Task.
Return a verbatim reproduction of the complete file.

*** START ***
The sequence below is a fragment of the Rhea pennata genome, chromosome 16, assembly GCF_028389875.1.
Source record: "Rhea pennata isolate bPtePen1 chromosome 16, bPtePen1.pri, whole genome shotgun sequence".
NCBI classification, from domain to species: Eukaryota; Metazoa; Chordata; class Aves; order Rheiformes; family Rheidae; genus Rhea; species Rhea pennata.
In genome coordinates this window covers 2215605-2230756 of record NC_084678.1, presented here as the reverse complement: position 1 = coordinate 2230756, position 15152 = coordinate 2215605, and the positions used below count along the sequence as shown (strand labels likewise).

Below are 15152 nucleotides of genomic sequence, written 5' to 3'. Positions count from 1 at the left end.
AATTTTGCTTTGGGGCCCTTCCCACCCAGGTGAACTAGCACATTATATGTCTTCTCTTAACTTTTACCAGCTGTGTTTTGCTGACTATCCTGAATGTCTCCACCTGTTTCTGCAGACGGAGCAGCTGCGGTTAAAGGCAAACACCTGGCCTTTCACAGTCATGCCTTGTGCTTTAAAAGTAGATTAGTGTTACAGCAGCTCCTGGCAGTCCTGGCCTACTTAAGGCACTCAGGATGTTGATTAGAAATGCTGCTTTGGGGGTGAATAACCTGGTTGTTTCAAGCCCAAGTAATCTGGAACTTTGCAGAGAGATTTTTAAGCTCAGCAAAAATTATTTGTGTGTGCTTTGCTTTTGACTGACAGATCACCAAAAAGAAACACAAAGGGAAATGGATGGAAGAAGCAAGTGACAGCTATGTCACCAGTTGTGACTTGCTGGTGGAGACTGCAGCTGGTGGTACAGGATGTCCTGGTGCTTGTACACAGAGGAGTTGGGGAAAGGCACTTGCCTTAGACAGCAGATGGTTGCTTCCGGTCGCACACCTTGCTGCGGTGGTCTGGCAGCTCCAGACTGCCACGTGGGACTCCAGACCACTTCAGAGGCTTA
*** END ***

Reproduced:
The sequence below is a fragment of the Rhea pennata genome, chromosome 16, assembly GCF_028389875.1.
Source record: "Rhea pennata isolate bPtePen1 chromosome 16, bPtePen1.pri, whole genome shotgun sequence".
NCBI classification, from domain to species: Eukaryota; Metazoa; Chordata; class Aves; order Rheiformes; family Rheidae; genus Rhea; species Rhea pennata.
In genome coordinates this window covers 2215605-2230756 of record NC_084678.1, presented here as the reverse complement: position 1 = coordinate 2230756, position 15152 = coordinate 2215605, and the positions used below count along the sequence as shown (strand labels likewise).

Below are 15152 nucleotides of genomic sequence, written 5' to 3'. Positions count from 1 at the left end.
AATTTTGCTTTGGGGCCCTTCCCACCCAGGTGAACTAGCACATTATATGTCTTCTCTTAACTTTTACCAGCTGTGTTTTGCTGACTATCCTGAATGTCTCCACCTGTTTCTGCAGACGGAGCAGCTGCGGTTAAAGGCAAACACCTGGCCTTTCACAGTCATGCCTTGTGCTTTAAAAGTAGATTAGTGTTACAGCAGCTCCTGGCAGTCCTGGCCTACTTAAGGCACTCAGGATGTTGATTAGAAATGCTGCTTTGGGGGTGAATAACCTGGTTGTTTCAAGCCCAAGTAATCTGGAACTTTGCAGAGAGATTTTTAAGCTCAGCAAAAATTATTTGTGTGTGCTTTGCTTTTGACTGACAGATCACCAAAAAGAAACACAAAGGGAAATGGATGGAAGAAGCAAGTGACAGCTATGTCACCAGTTGTGACTTGCTGGTGGAGACTGCAGCTGGTGGTACAGGATGTCCTGGTGCTTGTACACAGAGGAGTTGGGGAAAGGCACTTGCCTTAGACAGCAGATGGTTGCTTCCGGTCGCACACCTTGCTGCGGTGGTCTGGCAGCTCCAGACTGCCACGTGGGACTCCAGACCACTTCAGAGGCTTA